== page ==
9 Things NOT to Say/Do to Someone with Skin Issues

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Any visible disease is going to be particularly hard on the people suffering from it. With a condition like psoriasis (on the surface of the body) it’s hard to hide and people are more prone to ridicule. Here are 9 helpful things NOT to do, to avoid hurting the person’s feelings.

Don't stare

People with skin diseases are self conscious enough without feeling the hard, cold stares of others around them. When seeing someone who is different, it’s never polite to stare. Even if not malicious, staring can still make someone uncomfortable, because you’re noticing something a person is trying to hide. It may also compel others to stare, making someone’s disease the center of attention.

Don't say, "What's wrong with your skin?"

I remember being at fast food window and noticed the teller had psoriasis. Trying to let her know she wasn’t alone, I asked her if she had psoriasis. The look she gave stabbed my soul, and you could tell she was uncomfortable. It’s important to know every person with a skin issue is at a different stage of their disease. Some are comfortable talking with others about it, others...not so much.

Don't say, "Just put lotion on it."

Managing psoriasis or eczema is not as simple as applying vaseline and vitamin E capsules. It’s more than what you see on the surface. Our bodies are fighting a war we can’t control - creating skin cells we don’t need which create dry, red and flaky patches. And for as many treatments as some try, suggesting lotions can come off as discouraging.

Don't try to guess

Avoid asking if a person has psoriasis, eczema, poison ivy, or any other disease you don’t have experience with or have only heard about. Again, every person’s story is different, and some may not be comfortable enough to explain their condition. If you worry about something being contagious, know that the odds of a person walking around in public with a contagious disease are typically slim to none.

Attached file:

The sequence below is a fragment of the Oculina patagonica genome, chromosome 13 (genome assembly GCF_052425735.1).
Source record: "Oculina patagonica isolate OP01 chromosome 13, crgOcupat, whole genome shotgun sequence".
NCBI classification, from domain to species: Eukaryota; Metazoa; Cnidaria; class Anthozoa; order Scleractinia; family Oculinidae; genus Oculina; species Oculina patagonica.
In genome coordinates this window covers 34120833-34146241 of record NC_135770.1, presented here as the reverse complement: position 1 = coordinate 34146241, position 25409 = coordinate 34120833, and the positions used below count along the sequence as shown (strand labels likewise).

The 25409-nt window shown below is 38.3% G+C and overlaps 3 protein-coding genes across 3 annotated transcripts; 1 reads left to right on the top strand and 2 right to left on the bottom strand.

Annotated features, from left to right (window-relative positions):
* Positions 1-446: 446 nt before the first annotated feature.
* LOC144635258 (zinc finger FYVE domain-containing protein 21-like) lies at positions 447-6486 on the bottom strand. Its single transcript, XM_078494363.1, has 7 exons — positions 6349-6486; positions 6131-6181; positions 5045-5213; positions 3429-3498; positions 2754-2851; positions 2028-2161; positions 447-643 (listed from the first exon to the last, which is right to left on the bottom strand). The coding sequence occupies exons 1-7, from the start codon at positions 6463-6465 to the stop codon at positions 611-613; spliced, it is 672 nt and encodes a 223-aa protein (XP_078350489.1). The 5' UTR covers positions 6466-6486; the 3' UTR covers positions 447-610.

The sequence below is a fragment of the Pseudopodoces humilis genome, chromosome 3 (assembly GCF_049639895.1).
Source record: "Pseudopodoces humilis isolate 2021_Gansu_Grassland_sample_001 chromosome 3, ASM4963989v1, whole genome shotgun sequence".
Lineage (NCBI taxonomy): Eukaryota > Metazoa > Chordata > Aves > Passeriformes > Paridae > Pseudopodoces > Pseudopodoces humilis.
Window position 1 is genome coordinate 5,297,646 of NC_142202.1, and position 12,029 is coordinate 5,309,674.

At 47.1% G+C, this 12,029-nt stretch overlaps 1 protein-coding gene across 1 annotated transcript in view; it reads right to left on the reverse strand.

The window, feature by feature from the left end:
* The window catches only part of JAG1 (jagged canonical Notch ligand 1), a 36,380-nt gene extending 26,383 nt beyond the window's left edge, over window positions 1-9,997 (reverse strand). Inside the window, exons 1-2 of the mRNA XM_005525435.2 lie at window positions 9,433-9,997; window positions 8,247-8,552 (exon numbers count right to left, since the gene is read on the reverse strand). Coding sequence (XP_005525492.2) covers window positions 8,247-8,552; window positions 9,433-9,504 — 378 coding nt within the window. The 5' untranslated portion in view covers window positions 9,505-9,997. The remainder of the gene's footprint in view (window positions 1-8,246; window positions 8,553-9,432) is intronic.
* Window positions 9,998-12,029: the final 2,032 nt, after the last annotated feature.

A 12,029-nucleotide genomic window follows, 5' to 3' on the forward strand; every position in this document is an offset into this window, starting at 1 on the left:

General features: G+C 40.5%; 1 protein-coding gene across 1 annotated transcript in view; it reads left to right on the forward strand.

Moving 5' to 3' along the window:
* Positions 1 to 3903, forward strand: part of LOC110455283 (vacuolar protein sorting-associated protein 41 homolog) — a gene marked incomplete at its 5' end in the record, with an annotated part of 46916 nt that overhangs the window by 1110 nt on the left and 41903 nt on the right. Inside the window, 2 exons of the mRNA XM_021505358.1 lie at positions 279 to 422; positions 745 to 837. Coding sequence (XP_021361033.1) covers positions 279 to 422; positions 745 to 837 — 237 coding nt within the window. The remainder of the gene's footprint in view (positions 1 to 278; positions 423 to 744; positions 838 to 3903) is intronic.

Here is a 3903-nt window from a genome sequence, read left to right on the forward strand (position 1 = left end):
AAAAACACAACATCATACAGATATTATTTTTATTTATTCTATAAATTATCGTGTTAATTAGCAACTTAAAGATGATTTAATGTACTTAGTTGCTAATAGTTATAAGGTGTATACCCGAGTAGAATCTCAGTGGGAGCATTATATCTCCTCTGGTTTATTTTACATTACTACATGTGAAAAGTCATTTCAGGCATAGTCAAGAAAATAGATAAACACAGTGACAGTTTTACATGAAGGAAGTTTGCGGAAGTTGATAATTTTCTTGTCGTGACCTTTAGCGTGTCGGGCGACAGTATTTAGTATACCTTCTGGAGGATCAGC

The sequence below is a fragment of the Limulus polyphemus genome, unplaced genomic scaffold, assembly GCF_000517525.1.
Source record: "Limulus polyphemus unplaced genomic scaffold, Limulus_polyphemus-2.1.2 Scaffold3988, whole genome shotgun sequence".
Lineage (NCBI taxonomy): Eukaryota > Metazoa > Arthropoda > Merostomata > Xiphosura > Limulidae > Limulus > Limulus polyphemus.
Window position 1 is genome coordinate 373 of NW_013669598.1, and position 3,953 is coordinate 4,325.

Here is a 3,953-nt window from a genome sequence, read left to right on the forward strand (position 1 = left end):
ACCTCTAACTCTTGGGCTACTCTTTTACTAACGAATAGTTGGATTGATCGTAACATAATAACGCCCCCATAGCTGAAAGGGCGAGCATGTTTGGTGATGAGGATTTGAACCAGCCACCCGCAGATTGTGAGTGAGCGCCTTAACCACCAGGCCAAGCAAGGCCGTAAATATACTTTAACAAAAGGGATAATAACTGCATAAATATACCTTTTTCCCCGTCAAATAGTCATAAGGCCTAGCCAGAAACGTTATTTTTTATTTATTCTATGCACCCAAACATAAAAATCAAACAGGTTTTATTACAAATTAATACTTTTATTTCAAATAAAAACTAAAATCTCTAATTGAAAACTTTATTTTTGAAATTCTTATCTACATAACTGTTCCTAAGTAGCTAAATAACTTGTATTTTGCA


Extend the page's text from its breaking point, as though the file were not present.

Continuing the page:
Don't assume

Don’t assume it’s easy for a person with psoriasis to wear clothing which exposes their skin. It’s easy for some, but hard for others. For years I hid my skin, and I dreaded the questions from family and friends asking why was I covered up when it was 90 degrees outside, some of them who knew I was dealing with psoriasis but decided to ask anyway.

Don't say what you would do if you had it

You may mean well, but it is unlikely that you can truly relate to someone with a skin disease unless you have actually encountered something that makes you feel different from the rest of the general population. That being said, it’s not as uplifting to say what you would do if you had psoriasis -- as it’s, “easier said than done.”

Don't say, "It's just a skin rash.."

Although at times I know some say this in an attempt to make those of us suffering feel better, unfortunately, most of the time it’s not just a skin rash. Especially when it’s psoriasis - a serious, chronic autoimmune disease that can lead to other diseases such as depression, heart issues, and arthritis.

Don't say, "Just east healthier."

For some psoriasis sufferers a healthier diet is helpful, but for others this is not the case. Also, changing your diet is a lifestyle change and can be extremely difficult to adhere to. Some people have a very hard time changing their diets because they lack the knowledge or it may be difficult for them to change for various reasons.

Be conscious of how you talk about your own skin

My friends never did it on purpose, but it would really bother me when they talked about their skin ailments that seemed to be simple issues. It is all about perspective, but when my friend got a burn on her hand and said, “my hand looks disgusting,” my first thought was what she really might think about the condition of my skin with psoriasis. I encourage you to stay conscious of what you say around loved ones with skin issues.